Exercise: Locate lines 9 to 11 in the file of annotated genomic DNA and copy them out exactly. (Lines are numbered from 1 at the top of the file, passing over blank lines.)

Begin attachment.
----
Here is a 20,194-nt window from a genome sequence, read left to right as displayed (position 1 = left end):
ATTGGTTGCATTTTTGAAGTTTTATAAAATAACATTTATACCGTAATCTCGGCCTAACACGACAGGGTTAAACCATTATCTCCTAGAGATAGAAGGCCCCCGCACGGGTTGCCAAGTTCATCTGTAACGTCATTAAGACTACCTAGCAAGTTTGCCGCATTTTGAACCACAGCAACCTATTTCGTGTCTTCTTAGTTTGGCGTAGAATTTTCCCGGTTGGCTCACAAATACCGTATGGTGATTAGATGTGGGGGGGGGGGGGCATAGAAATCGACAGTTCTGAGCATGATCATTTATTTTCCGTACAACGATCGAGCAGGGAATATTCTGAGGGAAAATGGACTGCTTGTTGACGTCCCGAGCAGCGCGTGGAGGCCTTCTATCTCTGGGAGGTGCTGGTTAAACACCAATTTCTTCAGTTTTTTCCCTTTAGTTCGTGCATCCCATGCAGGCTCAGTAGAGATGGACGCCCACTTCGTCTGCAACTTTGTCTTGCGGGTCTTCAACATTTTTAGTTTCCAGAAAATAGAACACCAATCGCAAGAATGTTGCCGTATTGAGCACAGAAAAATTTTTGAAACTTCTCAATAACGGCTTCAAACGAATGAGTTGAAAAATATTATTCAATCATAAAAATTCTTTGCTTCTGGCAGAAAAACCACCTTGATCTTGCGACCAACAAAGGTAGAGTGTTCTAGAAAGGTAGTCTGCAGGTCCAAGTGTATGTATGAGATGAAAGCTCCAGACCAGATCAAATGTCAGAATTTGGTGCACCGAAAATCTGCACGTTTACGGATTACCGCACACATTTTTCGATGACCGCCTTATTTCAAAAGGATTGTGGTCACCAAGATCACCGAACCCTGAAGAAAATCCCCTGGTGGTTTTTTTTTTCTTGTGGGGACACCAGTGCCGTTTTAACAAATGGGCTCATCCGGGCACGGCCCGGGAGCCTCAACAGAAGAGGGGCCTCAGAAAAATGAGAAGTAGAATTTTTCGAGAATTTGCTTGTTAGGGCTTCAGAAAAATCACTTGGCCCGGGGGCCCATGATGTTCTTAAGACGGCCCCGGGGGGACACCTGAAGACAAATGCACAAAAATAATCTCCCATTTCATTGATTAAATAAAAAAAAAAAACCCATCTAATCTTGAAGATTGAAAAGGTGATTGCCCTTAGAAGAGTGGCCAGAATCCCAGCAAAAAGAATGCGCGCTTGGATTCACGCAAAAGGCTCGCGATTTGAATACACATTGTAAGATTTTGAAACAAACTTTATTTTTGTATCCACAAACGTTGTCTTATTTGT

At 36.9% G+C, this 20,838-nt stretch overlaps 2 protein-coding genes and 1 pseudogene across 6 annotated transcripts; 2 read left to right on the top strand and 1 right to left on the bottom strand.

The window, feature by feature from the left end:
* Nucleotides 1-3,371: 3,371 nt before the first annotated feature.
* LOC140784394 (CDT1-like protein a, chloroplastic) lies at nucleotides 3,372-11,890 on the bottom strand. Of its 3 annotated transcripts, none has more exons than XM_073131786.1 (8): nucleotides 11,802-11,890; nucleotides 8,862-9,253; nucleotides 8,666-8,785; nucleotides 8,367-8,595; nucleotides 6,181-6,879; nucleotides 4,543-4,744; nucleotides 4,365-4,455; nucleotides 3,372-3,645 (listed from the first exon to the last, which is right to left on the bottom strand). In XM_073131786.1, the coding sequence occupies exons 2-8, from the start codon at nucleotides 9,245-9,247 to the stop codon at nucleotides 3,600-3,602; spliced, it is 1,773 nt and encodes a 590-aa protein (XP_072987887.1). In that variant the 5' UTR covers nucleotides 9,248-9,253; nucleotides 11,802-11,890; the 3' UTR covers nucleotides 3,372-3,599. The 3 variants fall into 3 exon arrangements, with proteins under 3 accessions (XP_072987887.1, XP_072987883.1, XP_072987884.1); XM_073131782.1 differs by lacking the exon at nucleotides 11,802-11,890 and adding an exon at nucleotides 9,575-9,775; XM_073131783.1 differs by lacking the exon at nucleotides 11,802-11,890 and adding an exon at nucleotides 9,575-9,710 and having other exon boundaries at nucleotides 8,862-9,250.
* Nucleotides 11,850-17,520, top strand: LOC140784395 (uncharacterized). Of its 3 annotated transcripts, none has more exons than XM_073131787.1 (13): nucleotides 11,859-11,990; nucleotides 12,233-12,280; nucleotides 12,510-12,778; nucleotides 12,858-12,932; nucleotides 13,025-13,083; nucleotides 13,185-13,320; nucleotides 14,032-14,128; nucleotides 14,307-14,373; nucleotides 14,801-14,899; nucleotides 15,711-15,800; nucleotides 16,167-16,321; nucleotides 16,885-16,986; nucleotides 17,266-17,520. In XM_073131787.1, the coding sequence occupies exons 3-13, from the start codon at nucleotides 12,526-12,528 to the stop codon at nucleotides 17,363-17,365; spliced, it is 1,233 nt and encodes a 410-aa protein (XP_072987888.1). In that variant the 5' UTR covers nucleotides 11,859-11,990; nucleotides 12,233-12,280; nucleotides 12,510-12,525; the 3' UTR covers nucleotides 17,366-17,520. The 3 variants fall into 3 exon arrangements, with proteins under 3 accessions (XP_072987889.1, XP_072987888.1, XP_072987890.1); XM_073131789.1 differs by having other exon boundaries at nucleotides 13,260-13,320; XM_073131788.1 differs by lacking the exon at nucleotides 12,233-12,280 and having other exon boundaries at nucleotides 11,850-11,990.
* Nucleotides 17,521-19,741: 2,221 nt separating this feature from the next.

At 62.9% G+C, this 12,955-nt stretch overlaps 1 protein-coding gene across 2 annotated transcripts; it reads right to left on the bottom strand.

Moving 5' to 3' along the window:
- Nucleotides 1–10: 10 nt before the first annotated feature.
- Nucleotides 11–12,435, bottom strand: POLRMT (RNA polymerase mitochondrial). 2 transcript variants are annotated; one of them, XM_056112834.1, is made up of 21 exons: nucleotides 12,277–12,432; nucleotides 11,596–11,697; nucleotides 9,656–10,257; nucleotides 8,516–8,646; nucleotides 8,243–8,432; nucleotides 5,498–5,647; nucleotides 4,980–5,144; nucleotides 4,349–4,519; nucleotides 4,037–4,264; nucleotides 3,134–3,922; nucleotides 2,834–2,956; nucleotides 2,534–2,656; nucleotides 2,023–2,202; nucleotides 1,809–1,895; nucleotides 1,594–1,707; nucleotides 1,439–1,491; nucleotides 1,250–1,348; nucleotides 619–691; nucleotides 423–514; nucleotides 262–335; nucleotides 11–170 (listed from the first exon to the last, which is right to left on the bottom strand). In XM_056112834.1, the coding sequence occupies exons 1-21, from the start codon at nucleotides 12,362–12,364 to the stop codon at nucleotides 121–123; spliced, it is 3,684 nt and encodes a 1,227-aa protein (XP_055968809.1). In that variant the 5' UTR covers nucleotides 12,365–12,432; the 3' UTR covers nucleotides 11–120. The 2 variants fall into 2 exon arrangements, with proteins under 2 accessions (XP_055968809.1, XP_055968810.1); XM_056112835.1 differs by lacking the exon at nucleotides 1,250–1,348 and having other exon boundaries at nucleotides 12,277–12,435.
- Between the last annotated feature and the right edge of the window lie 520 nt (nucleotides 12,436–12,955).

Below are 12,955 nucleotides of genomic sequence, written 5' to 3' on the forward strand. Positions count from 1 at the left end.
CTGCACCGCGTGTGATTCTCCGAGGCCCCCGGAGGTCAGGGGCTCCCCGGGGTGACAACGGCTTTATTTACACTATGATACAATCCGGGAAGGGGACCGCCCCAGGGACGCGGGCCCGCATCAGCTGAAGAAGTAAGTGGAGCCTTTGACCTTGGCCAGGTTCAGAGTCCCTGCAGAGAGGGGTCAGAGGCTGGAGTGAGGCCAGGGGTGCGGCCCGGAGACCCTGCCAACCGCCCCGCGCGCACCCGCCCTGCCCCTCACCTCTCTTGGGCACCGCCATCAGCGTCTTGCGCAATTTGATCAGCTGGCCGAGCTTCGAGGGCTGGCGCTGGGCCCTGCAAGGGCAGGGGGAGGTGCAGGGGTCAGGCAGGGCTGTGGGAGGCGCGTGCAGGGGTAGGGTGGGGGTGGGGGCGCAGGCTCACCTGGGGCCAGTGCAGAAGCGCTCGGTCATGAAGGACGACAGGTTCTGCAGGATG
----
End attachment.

At 62.9% G+C, this 12,955-nt stretch overlaps 1 protein-coding gene across 2 annotated transcripts; it reads right to left on the bottom strand.

Moving 5' to 3' along the window:
- Nucleotides 1–10: 10 nt before the first annotated feature.